Gov. Policy and WOC: Healthcare – Pooja Patel

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Gov. Policy and WOC: Healthcare – Pooja Patel

It’s widely recognised that systemic racism and sexism exists but what’s harder for ethnic and religious minority (ERM) women in 2020, is being able to understand the pressure points of an inherently convoluted system well enough, to fight back and be able to claim our rights and access to the same spaces and services as our white and/or male counterparts.
So what are those points? Is it the policy that is discriminatory or the system? Do the policies deliver on what they promise through our current systems? This blog sheds a light on things that not only matter to us WOC now, but things that will affect the health of those we love and our future families.

Mental Health

One of the biggest disparities in healthcare can be found in mental healthcare treatment and diagnosis. The UK’s Mental Health Foundation studied and broke down the stats for different cohorts of ERM communities.

For the Asian/Asian British cohort:

● Those identifying as Asian or Asian British are one-third less likely to be in contact with mental health or learning disability services.
● Within the South Asian community in England and Wales, research has indicated that older South Asian women seem to be an at-risk group for suicide.
● One 2018 review found that non-European immigrant women, including young South Asian women, were a high-risk group for suicide attempts.

Historically, public mental health services have had funding slashed for years under austerity. Its access also doesn’t reach the most vulnerable groups such as the 14-25 cohort, pregnant women/new mothers and ERM communities. The alternative is private mental health care and therapy which is often inaccessible to our communities due to socio-economic background and lack of ERM therapists who can understand triggers specific to our communities.

Another rising concern for ERM women particularly is maternal mental health, specifically postpartum depression (PPD). A 2019 systematic review found that cultural expectations, lack of awareness about mental ill health, ongoing stigma, culturally insensitive and fragmented health services and interactions with culturally incompetent and dismissive health providers all impact on women’s ability to receive adequate support, and women are left isolated and suffering in silence.

Another huge contributing factor to the above statistics is the way mental issues are viewed in our communities. Typically, they are viewed as weaknesses, overly-privileged whining, or just the plain old ‘only crazy people go to therapists/psychiatrists’. It is heavily stigmatised and not seen for what it truly is: an illness that needs to be treated by a medical professional.We need to first be able to normalise speaking about mental ill-health the same way we do about diabetes, high blood pressure or a stubbed toe – say ‘I’m not feeling good and I need help’ and support our families and communities in finding that help.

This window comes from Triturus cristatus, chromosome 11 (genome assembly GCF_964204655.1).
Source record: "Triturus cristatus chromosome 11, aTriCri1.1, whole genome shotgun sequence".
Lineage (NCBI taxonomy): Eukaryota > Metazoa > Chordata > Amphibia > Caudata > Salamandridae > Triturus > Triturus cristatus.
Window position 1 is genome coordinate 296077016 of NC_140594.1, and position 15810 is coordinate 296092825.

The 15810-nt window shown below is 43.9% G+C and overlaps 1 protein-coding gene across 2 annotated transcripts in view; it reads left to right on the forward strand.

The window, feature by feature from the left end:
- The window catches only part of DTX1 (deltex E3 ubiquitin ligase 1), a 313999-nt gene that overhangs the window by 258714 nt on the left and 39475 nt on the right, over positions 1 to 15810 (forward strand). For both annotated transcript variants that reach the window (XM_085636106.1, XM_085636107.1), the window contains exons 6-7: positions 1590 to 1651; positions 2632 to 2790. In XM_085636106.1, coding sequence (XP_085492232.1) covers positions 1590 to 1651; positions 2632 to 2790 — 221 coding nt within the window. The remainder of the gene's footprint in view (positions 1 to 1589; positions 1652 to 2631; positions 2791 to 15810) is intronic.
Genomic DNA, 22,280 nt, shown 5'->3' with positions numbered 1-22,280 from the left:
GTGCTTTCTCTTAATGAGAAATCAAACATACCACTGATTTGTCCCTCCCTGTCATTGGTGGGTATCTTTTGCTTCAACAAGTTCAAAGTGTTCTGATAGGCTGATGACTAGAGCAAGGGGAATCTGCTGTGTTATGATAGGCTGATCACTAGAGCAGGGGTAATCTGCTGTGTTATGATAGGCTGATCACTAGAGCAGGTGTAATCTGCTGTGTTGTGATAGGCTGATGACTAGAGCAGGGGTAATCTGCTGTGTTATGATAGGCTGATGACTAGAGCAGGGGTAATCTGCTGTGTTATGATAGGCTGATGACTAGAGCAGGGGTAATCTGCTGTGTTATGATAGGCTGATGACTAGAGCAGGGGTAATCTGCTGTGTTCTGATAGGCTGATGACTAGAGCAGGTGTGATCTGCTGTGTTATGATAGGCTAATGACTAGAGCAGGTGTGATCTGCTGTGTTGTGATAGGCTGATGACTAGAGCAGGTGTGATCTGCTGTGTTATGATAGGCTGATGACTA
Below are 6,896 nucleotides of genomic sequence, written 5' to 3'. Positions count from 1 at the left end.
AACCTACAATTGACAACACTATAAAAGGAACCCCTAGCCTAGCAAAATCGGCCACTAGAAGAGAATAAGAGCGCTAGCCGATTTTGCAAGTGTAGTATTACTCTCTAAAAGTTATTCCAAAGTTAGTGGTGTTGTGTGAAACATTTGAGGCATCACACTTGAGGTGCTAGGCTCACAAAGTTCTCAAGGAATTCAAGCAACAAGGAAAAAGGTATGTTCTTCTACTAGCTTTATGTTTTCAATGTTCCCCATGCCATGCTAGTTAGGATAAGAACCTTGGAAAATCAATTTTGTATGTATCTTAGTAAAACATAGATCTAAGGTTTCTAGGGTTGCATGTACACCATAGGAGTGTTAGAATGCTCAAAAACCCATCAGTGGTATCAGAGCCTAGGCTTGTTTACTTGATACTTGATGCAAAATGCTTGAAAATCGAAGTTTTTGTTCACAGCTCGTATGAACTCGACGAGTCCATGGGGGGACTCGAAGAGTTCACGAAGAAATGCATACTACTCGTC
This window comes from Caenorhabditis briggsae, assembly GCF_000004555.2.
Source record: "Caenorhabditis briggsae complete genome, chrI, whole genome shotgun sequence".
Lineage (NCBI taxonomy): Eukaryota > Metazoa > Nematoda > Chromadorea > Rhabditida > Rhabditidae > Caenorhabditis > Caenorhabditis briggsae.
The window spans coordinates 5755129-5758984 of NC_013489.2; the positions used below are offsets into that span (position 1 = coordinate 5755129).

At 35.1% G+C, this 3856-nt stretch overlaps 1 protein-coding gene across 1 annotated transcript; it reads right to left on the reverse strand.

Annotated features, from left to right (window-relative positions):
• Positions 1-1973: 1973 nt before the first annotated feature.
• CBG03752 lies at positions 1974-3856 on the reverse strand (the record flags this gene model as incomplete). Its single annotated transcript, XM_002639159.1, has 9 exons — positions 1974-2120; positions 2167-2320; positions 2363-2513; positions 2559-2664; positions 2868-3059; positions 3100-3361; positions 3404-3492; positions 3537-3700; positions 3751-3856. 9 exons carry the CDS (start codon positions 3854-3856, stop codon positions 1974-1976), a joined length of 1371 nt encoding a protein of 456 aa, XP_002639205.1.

Maternal Health

Maternal health is probably one of the most shocking statistics for this country. A country that is leading with the lowest maternal deaths in the world, still sees black women being 5 times more likely to die from childbirth than white women, with women of mixed ethnicity being 3 times more likely, and Asian women being twice as likely. So, despite being the world leader in maternal and infant mortality rates, how do we find it acceptable that WOC are dying at a much higher rate than their white counterparts?

Many studies show some of the differences such as linguistic barriers and inadequate translation services meaning that ERM women are not as informed of their antenatal choices as their white counterparts. Time and again, studies have shown inadequate translation and interpretation services to be a factor in maternal death rate disparities.

If the services were to continue as they are and are not implemented properly, then not only would more ERM women be dying from childbirth, it would be a direct breach of the requirements of the Race Relations (Amendment) Act 2000 which means the NHS is not working to the standards that it should be.